Google Latitude, the location-sharing service launched in February 2009, will be axed as of Aug. 9, the search giant announced this week.

A feature of Google Maps, Latitude allows users to share their location with a group of friends they granted permission to. The location could be broadcast from a smartphone’s GPS coordinates, a PC’s IP address geography information, or even just be set by the user (in the image above, I’m escaping Toronto’s muggy summer heat via a virtual trip to Antarctica.) Google says it will remove the feature from the Android app, remove the Latitude app from Apple’s App Store, and all Latitude contacts will be deleted.

I remember being enthused about Latitude when it was first released. I liked the idea that I’d be able to share my location with my family and a close group of friends. I imagined serendipitous encounters where I’d see my friend happened to be around the corner from me, then we’d text each other and meet for coffee. Location sharing also seemed like a feature businesses could take advantage of, say to manage a fleet of couriers delivering packages around a city, or just to see if someone running late for a meeting will be there in the next 10 minutes.

But Latitude creeped people out. Despite the privacy options, the idea of broadcasting your location as a blinking dot on a map just seemed to go beyond the comfort zone of most.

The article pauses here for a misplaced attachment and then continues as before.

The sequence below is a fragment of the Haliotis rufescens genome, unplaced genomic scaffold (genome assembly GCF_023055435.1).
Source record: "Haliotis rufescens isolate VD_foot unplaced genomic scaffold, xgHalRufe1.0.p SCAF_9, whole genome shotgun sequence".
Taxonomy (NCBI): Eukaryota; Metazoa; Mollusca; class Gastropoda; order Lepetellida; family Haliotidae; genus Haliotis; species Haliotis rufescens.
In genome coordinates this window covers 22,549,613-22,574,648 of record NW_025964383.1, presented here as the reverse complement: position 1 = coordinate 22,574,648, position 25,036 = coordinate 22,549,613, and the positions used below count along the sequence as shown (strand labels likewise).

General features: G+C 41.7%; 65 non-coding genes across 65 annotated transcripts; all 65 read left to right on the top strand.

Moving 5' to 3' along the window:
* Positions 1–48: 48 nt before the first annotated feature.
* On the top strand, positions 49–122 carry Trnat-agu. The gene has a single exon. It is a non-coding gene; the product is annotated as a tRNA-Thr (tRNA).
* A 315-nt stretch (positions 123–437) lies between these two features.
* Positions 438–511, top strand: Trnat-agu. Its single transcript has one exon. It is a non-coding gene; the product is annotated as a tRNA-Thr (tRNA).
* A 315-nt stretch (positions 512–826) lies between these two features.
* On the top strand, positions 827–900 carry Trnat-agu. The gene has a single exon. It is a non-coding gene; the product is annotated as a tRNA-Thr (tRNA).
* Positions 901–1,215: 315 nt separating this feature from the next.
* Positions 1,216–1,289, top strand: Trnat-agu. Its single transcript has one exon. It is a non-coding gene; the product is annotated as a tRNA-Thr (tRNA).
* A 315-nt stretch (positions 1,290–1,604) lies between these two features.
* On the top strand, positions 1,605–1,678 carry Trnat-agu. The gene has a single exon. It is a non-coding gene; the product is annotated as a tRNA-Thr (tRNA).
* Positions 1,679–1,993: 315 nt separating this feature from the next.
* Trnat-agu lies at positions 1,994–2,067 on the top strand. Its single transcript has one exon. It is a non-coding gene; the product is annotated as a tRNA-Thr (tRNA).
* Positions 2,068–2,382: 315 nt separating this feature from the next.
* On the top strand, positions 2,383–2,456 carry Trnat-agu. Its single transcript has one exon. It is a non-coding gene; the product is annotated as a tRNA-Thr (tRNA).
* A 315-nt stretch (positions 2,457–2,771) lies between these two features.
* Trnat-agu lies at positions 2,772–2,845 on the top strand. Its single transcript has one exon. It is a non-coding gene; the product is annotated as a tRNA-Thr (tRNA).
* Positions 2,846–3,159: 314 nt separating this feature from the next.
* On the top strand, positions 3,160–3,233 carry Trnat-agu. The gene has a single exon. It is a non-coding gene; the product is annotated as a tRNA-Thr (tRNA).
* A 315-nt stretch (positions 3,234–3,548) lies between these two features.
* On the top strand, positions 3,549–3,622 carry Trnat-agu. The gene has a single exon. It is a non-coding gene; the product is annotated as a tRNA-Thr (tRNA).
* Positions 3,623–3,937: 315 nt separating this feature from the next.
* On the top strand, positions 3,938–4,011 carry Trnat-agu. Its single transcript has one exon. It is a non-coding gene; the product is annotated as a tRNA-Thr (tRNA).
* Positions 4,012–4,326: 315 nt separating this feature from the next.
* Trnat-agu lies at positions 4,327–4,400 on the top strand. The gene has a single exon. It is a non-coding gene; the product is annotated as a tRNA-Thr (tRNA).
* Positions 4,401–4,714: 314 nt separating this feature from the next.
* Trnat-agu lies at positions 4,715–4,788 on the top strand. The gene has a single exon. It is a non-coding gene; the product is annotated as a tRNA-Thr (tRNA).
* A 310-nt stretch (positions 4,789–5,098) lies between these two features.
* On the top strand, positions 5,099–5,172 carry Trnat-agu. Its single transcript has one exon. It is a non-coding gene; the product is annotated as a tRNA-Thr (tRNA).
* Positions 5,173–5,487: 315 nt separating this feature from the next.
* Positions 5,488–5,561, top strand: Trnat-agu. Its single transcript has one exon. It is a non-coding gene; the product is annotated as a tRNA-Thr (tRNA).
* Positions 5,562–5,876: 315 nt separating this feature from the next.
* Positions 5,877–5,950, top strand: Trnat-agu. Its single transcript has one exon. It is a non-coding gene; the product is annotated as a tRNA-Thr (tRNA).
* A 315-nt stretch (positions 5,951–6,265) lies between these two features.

Google is still trying to find a way to make location sharing work. While Latitude is getting the axe, Google+ will feature location sharing. Users can check-in to locations on Google+ to more widely broadcast where they’re at, or they can turn on location sharing with specific circles of contacts. Turning on Location Sharing will publish the location information from your device to the contacts you trust. The feature is available already in the Google+ Android app and coming soon to the iOS app.

Save your Latitude contacts

If you rely on Latitude and have built up some contacts that you don’t want to lose, there’s a way to transfer them to Google+ and continue sending your coordinates. Full instructions are given by blog Google Operating System, but here’s the basics: Just visit this Google Contacts page and export them to a .CSV file.

Next visit the People section on Google+ and click the “connect services” button in the left sidebar. Import the .CSV file you’ve just created to a new circle, then enable location sharing for that circle.

Did you use Google Latitude, or another location sharing service? Let us know how you find it useful and how you manage your privacy with these services.

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